Renegotiating Esther: Lucy’s story

Growing up in the church meant hearing fairly regularly about Esther. The general narrative taught was along the lines of: beautiful young woman, hand picked and placed by God into the palace so that she could bravely advocate for her people. She was away from home and scared and isolated and it was a bit weird she was made to make the most of her looks* but she did it all as God had placed her in this euphemistic beauty pageant ‘for such a time as this.’

I’ve forgotten the minutiae of the various Sunday school lessons and youth group bible studies and women’s retreat days, but the meta-moral-of-the-story was that God will pluck and place you in strange places for preordained purposes and your role will be to be brave and complete the action He had instigated by putting you there.

It always made me wildly uncomfortable. Maybe because I have never ever felt God actively intervening in my life. Which, I subconsciously figured, must be because I wasn’t as brave or worthy (or beautiful) as Esther. So really my take homes from the story were a feeling of inferiority, and a pervasive fear that I would miss the signs or not be brave enough when my ‘such a time’ came and let God, my people, and everyone down.

Until – Alison posted this week that Esther was actually a tale of insecure, weak, misogynistic men who made global decisions while drunk; who sent out press gangs to abduct women (including Esther) for their pleasure; and who planned genocide in retaliation for a perceived personal insult.

And suddenly it occurred to me that there was another reason for my internal conflict about how this story was told. HOW could a God of justice and mercy possibly be the active hand plucking and placing this woman in such a vile and unsafe situation? HOW can we possibly reconcile freedom and choice with being plucked and placed by this ominous Hand Of God? If God had orchestrated the situation, HOW could you rationalise the deaths and abuse and vulnerability of all the other women involved who did not gain favour in the misogynistic king’s eyes? Was Esther just more loved by God or something?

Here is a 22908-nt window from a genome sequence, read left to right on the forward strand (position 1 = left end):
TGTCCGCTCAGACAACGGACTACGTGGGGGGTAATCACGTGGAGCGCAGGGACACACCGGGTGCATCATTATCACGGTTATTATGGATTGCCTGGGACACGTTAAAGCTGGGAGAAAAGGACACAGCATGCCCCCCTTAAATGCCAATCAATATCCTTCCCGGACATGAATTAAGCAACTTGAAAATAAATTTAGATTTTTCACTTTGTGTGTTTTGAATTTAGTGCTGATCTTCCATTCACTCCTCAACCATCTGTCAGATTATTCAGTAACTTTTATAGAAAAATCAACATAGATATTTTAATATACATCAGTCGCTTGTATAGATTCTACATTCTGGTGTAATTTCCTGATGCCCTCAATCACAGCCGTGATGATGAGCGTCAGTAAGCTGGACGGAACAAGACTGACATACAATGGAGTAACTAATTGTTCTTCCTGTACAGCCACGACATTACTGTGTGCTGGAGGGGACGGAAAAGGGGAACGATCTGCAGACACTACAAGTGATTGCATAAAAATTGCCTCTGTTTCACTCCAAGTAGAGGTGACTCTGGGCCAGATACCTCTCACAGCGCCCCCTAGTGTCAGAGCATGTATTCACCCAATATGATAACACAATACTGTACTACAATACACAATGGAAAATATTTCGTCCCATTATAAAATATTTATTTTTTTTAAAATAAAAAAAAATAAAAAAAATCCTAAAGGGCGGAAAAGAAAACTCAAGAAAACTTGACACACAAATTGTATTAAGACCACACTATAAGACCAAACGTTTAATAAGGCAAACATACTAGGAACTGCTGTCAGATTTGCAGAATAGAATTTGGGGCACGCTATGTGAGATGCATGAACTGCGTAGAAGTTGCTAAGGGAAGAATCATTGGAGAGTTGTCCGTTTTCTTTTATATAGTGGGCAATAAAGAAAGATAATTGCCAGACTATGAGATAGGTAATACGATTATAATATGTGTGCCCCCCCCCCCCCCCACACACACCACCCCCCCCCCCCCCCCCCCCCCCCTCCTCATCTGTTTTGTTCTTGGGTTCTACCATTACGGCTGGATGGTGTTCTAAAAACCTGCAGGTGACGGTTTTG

I asked Alison what was actually meant by the ‘for such a time as this’ verse, as I had an inkling I was getting it wrong. She explained, ‘Mordecai never directly says that God is doing the placing. It’s the beautifully open ‘who knows? Maybe you have come to this position for just such a time as this.’ The whole book is about hiddenness. It’s what Esther means, and, by implication, it’s about the hidden work of God – who is never mentioned in the story at all. The story is all about hints and intimation, where we look for clues and wonder without ever really know if, where or how God is at work in this or any given situation.’

This instantly clarified things for me. I do know that God has been at work in many decisions and routes I have taken in my life; but I have never felt God actively plucking and placing me on them. Rather, I have a strong sense and image of the Spirit clearing paths that I have then myself chosen to walk down. I see God’s hand as pulling back branches, clearing away rocks, sweeping sticks off a certain path – but God never pulled or picked or pushed ME. It is me who has sought out the hidden paths and tested and trod them.

Alison says this is not just a neat vibe I have, but theologically sound too: God urges in Deuteronomy (and by inference in other places) ‘I set before you the paths of life and death. But choose life!’

Esther, as with all of us, was not plonked by God into sexual slavery for some ‘divine purpose’. This happened to her because an evil man kidnapped her, because she lived in a broken and evil world. We still live in that same world, with the same misery and injustice surrounding us constantly. Like Esther, (all) we can do is test out where the path of life may be hiding and ask for God’s strength and grace to tread down it, one step at a time. By the same token, God doesn’t hand-select some very special worthy beauty queens to fulfill His purpose – each of our unique paths of life are there, hidden but discoverable, for any of us who wish to seek and trust them.

‘Such a time as this’ is, for me, day by day by day by day seeking the way that most gives the deep peace of God. It’s not always the easiest way, but it is the path of life.

Love,
Lucy

*It’s besides the main point here but I do remember one particularly odd lesson: I was taught that Esther justifies and indeed shows the importance of women investing in ‘self care’ – i.e. beauty routines and make up and fashion – ‘as you never know when it could be used for God’s kingdom’. This is particularly confusing both for people like me, who enjoy dressing up and make-up simply as a form of self-expression, rather than for some Worthy Greater Good – and also for the people who care not for such routines and don’t need to be made to feel that this is failing the Almighty. Just thought I’d pop that in to say to anyone who may have heard that, or a similar teaching – I’m sorry. It’s wrong. Let’s share in healing and moving towards the true story here together.

PS: Alison writes: My reflection on Sunday was guided by people’s responses to a facebook post on Esther. I invited Lucy to expand her responses so we could share them more widely. I know her experience will resonate with some of you, while for others, it will help you understand how many Christian women have been shaped.

Emailed to Sanctuary 29 September 2021 © Sanctuary, 2021. Photo by Jake Melara on Unsplash.

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